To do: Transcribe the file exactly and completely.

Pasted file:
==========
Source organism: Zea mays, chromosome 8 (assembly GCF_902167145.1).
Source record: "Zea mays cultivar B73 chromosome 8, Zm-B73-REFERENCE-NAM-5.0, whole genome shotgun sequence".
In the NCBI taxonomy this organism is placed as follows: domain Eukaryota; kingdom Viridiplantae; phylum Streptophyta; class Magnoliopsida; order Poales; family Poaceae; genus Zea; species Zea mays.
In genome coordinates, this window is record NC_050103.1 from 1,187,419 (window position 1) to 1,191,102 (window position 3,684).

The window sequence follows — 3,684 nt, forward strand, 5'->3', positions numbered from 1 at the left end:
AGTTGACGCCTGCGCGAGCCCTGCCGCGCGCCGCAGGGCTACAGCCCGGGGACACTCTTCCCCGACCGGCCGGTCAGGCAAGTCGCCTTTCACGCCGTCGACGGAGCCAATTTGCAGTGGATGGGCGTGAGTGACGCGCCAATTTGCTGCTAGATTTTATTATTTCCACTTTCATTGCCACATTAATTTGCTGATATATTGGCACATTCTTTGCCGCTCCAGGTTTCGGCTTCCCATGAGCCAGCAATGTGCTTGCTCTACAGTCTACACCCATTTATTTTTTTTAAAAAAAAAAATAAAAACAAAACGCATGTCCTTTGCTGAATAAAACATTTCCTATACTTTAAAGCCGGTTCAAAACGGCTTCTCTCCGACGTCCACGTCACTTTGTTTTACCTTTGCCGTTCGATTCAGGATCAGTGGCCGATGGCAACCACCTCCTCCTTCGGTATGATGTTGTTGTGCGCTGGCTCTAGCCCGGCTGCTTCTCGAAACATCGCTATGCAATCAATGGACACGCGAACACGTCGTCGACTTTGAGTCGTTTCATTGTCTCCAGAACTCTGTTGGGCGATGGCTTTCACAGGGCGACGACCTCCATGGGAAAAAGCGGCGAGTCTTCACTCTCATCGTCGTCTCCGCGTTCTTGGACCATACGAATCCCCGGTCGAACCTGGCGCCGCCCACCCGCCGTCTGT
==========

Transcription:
Source organism: Zea mays, chromosome 8 (assembly GCF_902167145.1).
Source record: "Zea mays cultivar B73 chromosome 8, Zm-B73-REFERENCE-NAM-5.0, whole genome shotgun sequence".
In the NCBI taxonomy this organism is placed as follows: domain Eukaryota; kingdom Viridiplantae; phylum Streptophyta; class Magnoliopsida; order Poales; family Poaceae; genus Zea; species Zea mays.
In genome coordinates, this window is record NC_050103.1 from 1,187,419 (window position 1) to 1,191,102 (window position 3,684).

The window sequence follows — 3,684 nt, forward strand, 5'->3', positions numbered from 1 at the left end:
AGTTGACGCCTGCGCGAGCCCTGCCGCGCGCCGCAGGGCTACAGCCCGGGGACACTCTTCCCCGACCGGCCGGTCAGGCAAGTCGCCTTTCACGCCGTCGACGGAGCCAATTTGCAGTGGATGGGCGTGAGTGACGCGCCAATTTGCTGCTAGATTTTATTATTTCCACTTTCATTGCCACATTAATTTGCTGATATATTGGCACATTCTTTGCCGCTCCAGGTTTCGGCTTCCCATGAGCCAGCAATGTGCTTGCTCTACAGTCTACACCCATTTATTTTTTTTAAAAAAAAAAATAAAAACAAAACGCATGTCCTTTGCTGAATAAAACATTTCCTATACTTTAAAGCCGGTTCAAAACGGCTTCTCTCCGACGTCCACGTCACTTTGTTTTACCTTTGCCGTTCGATTCAGGATCAGTGGCCGATGGCAACCACCTCCTCCTTCGGTATGATGTTGTTGTGCGCTGGCTCTAGCCCGGCTGCTTCTCGAAACATCGCTATGCAATCAATGGACACGCGAACACGTCGTCGACTTTGAGTCGTTTCATTGTCTCCAGAACTCTGTTGGGCGATGGCTTTCACAGGGCGACGACCTCCATGGGAAAAAGCGGCGAGTCTTCACTCTCATCGTCGTCTCCGCGTTCTTGGACCATACGAATCCCCGGTCGAACCTGGCGCCGCCCACCCGCCGTCTGT